• Markets continue to rally as the fears that caused the 2018 correction continue to fade.

• We expect volatility to persist and wouldn’t be surprised to see a near-term pullback.

• But we also remain constructive and suggest investors approach the market selectively and tactically.

The equity market rally that began at the end of December continued last week, with U.S. stocks rising 2.6 percent, as measured by the S&P 500 Index.1 Energy led the way, thanks to a 5 percent jump in oil prices.1 Defensive areas of the market underperformed, although the utilities sector was the only one to actually lose ground.1 Despite many near- and long-term risks, investor attitude toward the big risks that drove stock prices lower in the fourth quarter (trade issues, recession fears and worries over Fed policy) have turned remarkably. We have a generally constructive view toward stocks, but think markets may be due for a pullback.

Weekly Top Themes 

1. Consumer and business confidence should improve over the coming months. Many sentiment measures have declined amid the turmoil in Washington and volatile financial markets. With the risk of another shutdown averted and better news on the trade front, we think sentiment should rise.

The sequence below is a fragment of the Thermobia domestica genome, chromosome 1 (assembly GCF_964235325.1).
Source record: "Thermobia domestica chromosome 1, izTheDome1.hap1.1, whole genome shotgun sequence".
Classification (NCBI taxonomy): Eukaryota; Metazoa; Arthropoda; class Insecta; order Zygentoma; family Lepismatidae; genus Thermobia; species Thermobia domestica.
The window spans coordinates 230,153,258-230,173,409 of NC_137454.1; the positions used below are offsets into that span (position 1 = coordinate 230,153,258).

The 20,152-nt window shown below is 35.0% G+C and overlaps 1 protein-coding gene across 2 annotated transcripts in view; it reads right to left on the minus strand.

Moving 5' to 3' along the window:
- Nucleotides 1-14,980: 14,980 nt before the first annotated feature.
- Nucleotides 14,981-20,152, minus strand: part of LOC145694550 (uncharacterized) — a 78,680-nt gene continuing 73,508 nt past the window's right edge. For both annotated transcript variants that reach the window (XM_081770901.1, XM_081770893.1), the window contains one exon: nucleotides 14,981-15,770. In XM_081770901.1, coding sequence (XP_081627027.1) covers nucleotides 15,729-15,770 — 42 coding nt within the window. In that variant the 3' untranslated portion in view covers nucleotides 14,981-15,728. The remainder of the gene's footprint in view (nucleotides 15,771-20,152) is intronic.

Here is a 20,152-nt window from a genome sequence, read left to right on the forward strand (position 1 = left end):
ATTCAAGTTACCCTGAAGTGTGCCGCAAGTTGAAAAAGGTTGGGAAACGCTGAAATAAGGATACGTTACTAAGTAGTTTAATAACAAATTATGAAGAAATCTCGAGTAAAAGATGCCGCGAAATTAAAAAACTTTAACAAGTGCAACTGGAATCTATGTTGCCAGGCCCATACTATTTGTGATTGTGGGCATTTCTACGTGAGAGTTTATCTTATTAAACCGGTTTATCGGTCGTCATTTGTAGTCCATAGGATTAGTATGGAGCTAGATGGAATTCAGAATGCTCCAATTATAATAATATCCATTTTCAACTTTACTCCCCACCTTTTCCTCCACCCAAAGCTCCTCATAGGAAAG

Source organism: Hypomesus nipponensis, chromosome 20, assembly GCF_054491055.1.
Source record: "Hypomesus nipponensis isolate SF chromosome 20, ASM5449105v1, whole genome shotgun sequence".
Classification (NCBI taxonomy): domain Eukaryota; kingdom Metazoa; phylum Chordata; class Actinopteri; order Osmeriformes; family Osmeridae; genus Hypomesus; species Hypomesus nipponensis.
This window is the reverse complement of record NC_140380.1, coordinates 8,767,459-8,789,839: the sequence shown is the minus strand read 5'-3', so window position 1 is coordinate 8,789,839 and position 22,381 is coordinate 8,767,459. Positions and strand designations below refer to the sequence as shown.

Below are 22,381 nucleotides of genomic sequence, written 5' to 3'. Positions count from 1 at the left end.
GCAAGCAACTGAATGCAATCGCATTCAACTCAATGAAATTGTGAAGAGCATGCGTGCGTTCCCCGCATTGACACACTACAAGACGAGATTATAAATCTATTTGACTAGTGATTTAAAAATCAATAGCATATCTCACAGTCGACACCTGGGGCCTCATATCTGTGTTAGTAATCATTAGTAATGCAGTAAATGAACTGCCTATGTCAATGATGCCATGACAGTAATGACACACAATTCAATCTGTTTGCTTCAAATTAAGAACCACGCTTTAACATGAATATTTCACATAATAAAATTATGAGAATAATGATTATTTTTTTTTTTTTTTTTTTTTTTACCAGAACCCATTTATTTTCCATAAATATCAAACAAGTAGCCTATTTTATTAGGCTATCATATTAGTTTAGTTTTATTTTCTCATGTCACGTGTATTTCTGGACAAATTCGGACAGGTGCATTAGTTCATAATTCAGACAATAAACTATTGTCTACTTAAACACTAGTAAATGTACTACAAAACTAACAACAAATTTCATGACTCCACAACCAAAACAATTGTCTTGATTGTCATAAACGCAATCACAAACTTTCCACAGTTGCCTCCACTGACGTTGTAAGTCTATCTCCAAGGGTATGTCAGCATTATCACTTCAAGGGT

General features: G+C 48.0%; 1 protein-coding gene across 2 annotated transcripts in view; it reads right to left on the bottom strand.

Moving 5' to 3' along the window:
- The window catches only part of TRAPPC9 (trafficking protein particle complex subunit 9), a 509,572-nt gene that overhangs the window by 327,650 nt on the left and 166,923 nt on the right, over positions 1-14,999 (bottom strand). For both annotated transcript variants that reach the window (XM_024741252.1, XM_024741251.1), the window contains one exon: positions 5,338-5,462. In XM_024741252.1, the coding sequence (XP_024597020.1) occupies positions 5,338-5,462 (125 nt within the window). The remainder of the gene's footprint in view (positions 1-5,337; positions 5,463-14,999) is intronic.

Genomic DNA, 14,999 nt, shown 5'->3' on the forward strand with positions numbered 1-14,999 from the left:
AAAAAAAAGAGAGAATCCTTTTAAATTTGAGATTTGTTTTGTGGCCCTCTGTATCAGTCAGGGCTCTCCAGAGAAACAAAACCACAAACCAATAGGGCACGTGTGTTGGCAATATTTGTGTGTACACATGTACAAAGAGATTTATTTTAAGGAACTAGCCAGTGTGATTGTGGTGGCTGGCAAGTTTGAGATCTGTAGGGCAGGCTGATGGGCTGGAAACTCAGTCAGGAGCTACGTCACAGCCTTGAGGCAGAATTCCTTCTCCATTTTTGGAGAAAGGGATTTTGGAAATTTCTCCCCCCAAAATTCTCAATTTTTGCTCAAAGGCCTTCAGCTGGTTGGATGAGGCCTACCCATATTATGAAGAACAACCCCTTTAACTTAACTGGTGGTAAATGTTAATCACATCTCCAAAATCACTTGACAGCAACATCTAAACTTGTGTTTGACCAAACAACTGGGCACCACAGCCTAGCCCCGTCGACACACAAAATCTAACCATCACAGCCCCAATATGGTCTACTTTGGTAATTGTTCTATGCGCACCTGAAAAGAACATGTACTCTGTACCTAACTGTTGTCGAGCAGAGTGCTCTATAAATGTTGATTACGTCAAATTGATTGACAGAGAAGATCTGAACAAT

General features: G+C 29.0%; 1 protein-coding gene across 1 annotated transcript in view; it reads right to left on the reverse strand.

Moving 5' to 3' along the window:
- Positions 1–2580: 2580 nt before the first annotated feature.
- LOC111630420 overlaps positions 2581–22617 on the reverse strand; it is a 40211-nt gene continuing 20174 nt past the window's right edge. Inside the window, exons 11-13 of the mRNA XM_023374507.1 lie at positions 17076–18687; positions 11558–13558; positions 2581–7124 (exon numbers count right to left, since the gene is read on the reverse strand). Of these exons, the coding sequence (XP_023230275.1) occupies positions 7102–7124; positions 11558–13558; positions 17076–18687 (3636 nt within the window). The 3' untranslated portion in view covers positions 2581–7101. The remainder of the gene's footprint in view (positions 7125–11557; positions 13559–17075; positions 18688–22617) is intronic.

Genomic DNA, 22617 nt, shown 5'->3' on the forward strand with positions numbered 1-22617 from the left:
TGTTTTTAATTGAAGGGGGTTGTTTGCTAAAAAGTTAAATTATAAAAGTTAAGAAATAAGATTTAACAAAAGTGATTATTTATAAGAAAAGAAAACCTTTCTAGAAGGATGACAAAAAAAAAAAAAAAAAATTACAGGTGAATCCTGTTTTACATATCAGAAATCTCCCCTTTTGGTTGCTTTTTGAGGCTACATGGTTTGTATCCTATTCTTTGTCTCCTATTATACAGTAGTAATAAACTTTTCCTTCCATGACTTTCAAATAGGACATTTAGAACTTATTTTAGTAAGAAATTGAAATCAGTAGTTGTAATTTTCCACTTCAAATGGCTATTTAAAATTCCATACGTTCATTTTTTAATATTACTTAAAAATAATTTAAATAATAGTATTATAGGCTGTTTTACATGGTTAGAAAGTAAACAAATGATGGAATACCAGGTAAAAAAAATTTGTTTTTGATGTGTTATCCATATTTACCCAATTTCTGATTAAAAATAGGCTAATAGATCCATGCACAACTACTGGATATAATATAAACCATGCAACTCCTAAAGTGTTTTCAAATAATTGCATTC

2. Tightening lending standards could create additional downside growth risk. Should this trend start to cause capital expenditure growth to drag, we would see reasons for worry. So far, business confidence suggests capex spending will remain OK.

3. U.S. China trade negotiations are moving in a positive direction, but risks remain. We think we’ll see a modest agreement in the coming weeks, or at least an agreement to delay the March 1 deadline and keep talking. But key issues such as intellectual property rights are likely to remain unresolved, meaning trade issues aren’t going away any time soon.

4. Fourth quarter economic growth may have been worse than previously expected. A sharp drop in December retail sales has caused many economists to lower their forecasts for growth, suggesting the economy entered 2019 with less momentum than anticipated.

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